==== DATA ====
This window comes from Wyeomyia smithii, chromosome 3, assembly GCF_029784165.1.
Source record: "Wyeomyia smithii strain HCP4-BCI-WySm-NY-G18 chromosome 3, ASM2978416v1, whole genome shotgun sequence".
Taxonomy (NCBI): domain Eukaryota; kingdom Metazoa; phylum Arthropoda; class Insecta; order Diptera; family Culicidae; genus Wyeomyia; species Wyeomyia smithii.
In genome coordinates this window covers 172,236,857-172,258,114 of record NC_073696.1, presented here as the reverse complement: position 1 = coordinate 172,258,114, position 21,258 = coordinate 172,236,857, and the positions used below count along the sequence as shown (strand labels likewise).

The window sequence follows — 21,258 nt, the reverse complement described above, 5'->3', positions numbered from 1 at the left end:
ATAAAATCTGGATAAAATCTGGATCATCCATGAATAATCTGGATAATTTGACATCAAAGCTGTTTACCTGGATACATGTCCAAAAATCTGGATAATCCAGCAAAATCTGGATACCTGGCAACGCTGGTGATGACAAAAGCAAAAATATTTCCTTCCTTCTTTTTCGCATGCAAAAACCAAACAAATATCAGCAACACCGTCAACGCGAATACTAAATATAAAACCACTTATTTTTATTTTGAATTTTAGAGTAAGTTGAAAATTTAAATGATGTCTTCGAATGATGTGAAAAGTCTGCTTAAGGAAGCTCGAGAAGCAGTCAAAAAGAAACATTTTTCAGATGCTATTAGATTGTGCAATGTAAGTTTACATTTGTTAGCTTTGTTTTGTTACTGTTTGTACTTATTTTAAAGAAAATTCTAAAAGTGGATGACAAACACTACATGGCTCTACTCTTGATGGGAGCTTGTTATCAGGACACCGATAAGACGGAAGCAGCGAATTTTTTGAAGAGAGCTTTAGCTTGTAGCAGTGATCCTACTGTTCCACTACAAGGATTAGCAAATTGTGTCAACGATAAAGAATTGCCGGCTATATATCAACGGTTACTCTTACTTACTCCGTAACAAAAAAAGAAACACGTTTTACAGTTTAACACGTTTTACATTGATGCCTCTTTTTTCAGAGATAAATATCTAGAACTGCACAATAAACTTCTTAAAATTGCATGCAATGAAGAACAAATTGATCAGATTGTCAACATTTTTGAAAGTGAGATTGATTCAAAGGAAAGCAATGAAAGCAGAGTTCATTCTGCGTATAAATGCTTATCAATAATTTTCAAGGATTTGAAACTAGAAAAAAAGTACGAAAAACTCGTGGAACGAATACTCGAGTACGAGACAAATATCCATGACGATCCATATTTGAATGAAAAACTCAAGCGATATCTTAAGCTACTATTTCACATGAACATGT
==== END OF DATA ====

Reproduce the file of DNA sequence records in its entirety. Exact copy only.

This window comes from Wyeomyia smithii, chromosome 3, assembly GCF_029784165.1.
Source record: "Wyeomyia smithii strain HCP4-BCI-WySm-NY-G18 chromosome 3, ASM2978416v1, whole genome shotgun sequence".
Taxonomy (NCBI): domain Eukaryota; kingdom Metazoa; phylum Arthropoda; class Insecta; order Diptera; family Culicidae; genus Wyeomyia; species Wyeomyia smithii.
In genome coordinates this window covers 172,236,857-172,258,114 of record NC_073696.1, presented here as the reverse complement: position 1 = coordinate 172,258,114, position 21,258 = coordinate 172,236,857, and the positions used below count along the sequence as shown (strand labels likewise).

The window sequence follows — 21,258 nt, the reverse complement described above, 5'->3', positions numbered from 1 at the left end:
ATAAAATCTGGATAAAATCTGGATCATCCATGAATAATCTGGATAATTTGACATCAAAGCTGTTTACCTGGATACATGTCCAAAAATCTGGATAATCCAGCAAAATCTGGATACCTGGCAACGCTGGTGATGACAAAAGCAAAAATATTTCCTTCCTTCTTTTTCGCATGCAAAAACCAAACAAATATCAGCAACACCGTCAACGCGAATACTAAATATAAAACCACTTATTTTTATTTTGAATTTTAGAGTAAGTTGAAAATTTAAATGATGTCTTCGAATGATGTGAAAAGTCTGCTTAAGGAAGCTCGAGAAGCAGTCAAAAAGAAACATTTTTCAGATGCTATTAGATTGTGCAATGTAAGTTTACATTTGTTAGCTTTGTTTTGTTACTGTTTGTACTTATTTTAAAGAAAATTCTAAAAGTGGATGACAAACACTACATGGCTCTACTCTTGATGGGAGCTTGTTATCAGGACACCGATAAGACGGAAGCAGCGAATTTTTTGAAGAGAGCTTTAGCTTGTAGCAGTGATCCTACTGTTCCACTACAAGGATTAGCAAATTGTGTCAACGATAAAGAATTGCCGGCTATATATCAACGGTTACTCTTACTTACTCCGTAACAAAAAAAGAAACACGTTTTACAGTTTAACACGTTTTACATTGATGCCTCTTTTTTCAGAGATAAATATCTAGAACTGCACAATAAACTTCTTAAAATTGCATGCAATGAAGAACAAATTGATCAGATTGTCAACATTTTTGAAAGTGAGATTGATTCAAAGGAAAGCAATGAAAGCAGAGTTCATTCTGCGTATAAATGCTTATCAATAATTTTCAAGGATTTGAAACTAGAAAAAAAGTACGAAAAACTCGTGGAACGAATACTCGAGTACGAGACAAATATCCATGACGATCCATATTTGAATGAAAAACTCAAGCGATATCTTAAGCTACTATTTCACATGAACATGT